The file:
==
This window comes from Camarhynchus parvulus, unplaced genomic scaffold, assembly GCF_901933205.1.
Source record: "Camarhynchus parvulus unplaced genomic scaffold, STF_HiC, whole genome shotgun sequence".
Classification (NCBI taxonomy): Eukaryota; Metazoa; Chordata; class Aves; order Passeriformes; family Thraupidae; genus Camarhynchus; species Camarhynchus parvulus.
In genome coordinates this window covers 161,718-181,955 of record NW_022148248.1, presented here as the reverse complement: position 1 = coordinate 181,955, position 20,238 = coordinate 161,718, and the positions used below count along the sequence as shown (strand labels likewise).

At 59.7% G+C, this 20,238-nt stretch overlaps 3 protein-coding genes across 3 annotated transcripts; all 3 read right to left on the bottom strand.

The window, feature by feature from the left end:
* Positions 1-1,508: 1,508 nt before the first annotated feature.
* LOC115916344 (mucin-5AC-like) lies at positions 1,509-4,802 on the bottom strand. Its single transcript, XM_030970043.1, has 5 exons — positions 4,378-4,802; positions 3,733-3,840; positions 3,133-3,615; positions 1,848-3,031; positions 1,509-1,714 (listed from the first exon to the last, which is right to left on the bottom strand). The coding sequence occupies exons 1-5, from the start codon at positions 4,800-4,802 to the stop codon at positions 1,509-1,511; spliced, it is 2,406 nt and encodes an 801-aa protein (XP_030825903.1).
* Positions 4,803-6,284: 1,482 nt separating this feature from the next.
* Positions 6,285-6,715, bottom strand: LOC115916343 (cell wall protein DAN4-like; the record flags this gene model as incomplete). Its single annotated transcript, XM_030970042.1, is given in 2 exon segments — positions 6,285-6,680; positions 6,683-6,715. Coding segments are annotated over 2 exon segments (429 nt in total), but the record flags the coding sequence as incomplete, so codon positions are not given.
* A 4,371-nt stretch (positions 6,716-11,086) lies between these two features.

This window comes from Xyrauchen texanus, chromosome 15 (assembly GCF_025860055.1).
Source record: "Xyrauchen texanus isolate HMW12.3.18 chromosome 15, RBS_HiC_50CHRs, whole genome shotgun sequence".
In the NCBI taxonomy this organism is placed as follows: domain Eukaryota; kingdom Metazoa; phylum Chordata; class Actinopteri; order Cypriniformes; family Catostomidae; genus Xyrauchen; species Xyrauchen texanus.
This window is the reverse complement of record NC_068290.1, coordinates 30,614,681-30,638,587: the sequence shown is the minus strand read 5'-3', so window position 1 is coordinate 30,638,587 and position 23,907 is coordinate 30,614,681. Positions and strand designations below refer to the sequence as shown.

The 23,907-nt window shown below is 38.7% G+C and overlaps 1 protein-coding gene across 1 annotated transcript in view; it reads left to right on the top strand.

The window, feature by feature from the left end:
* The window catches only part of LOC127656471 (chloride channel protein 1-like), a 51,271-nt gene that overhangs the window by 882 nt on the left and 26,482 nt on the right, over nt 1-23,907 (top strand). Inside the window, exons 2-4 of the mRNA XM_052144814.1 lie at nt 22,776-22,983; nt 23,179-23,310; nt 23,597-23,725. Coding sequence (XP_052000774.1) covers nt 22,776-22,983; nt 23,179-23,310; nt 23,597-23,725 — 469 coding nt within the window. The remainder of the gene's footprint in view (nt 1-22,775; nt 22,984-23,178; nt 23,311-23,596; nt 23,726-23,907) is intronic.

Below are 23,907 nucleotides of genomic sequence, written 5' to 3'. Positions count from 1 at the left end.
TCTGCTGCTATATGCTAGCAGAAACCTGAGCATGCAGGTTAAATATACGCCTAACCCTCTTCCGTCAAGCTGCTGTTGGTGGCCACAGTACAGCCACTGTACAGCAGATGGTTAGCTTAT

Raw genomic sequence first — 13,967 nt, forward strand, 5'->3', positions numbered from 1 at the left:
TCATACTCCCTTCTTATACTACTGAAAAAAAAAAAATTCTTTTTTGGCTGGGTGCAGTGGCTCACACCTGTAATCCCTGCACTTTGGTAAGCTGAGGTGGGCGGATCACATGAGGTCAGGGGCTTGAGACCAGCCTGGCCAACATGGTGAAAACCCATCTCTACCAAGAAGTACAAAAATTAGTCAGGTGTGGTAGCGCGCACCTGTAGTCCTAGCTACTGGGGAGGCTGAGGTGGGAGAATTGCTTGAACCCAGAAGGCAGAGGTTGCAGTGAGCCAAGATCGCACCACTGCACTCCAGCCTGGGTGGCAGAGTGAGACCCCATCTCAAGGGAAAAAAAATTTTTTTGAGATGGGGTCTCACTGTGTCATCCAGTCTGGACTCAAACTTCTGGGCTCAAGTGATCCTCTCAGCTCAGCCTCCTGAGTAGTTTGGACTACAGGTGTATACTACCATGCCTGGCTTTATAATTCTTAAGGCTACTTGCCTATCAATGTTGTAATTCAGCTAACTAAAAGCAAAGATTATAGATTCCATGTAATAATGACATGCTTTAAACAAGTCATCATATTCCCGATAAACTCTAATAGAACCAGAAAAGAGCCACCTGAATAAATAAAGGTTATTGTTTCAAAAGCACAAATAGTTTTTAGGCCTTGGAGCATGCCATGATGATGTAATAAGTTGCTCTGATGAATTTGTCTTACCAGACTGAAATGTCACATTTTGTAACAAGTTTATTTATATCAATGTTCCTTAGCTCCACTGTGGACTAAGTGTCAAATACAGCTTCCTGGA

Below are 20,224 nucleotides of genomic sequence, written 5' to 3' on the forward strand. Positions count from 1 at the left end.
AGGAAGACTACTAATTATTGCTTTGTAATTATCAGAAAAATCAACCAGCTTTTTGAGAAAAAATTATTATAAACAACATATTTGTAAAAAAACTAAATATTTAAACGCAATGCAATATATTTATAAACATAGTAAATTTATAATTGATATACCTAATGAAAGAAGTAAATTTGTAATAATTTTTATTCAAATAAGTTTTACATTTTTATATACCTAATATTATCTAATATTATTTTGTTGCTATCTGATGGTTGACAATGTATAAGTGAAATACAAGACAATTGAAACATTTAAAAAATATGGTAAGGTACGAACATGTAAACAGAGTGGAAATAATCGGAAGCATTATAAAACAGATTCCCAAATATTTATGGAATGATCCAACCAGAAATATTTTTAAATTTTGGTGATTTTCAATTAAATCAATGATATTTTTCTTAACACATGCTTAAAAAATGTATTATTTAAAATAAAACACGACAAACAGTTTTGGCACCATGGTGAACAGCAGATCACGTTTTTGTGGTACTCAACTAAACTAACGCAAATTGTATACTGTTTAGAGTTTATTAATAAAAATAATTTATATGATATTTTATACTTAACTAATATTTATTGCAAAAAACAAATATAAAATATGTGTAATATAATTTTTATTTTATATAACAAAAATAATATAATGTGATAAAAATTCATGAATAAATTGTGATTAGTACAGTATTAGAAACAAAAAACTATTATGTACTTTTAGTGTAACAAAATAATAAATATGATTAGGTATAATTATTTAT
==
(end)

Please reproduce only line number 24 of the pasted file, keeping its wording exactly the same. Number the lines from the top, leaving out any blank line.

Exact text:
AGGAAGACTACTAATTATTGCTTTGTAATTATCAGAAAAATCAACCAGCTTTTTGAGAAAAAATTATTATAAACAACATATTTGTAAAAAAACTAAATATTTAAACGCAATGCAATATATTTATAAACATAGTAAATTTATAATTGATATACCTAATGAAAGAAGTAAATTTGTAATAATTTTTATTCAAATAAGTTTTACATTTTTATATACCTAATATTATCTAATATTATTTTGTTGCTATCTGATGGTTGACAATGTATAAGTGAAATACAAGACAATTGAAACATTTAAAAAATATGGTAAGGTACGAACATGTAAACAGAGTGGAAATAATCGGAAGCATTATAAAACAGATTCCCAAATATTTATGGAATGATCCAACCAGAAATATTTTTAAATTTTGGTGATTTTCAATTAAATCAATGATATTTTTCTTAACACATGCTTAAAAAATGTATTATTTAAAATAAAACACGACAAACAGTTTTGGCACCATGGTGAACAGCAGATCACGTTTTTGTGGTACTCAACTAAACTAACGCAAATTGTATACTGTTTAGAGTTTATTAATAAAAATAATTTATATGATATTTTATACTTAACTAATATTTATTGCAAAAAACAAATATAAAATATGTGTAATATAATTTTTATTTTATATAACAAAAATAATATAATGTGATAAAAATTCATGAATAAATTGTGATTAGTACAGTATTAGAAACAAAAAACTATTATGTACTTTTAGTGTAACAAAATAATAAATATGATTAGGTATAATTATTTAT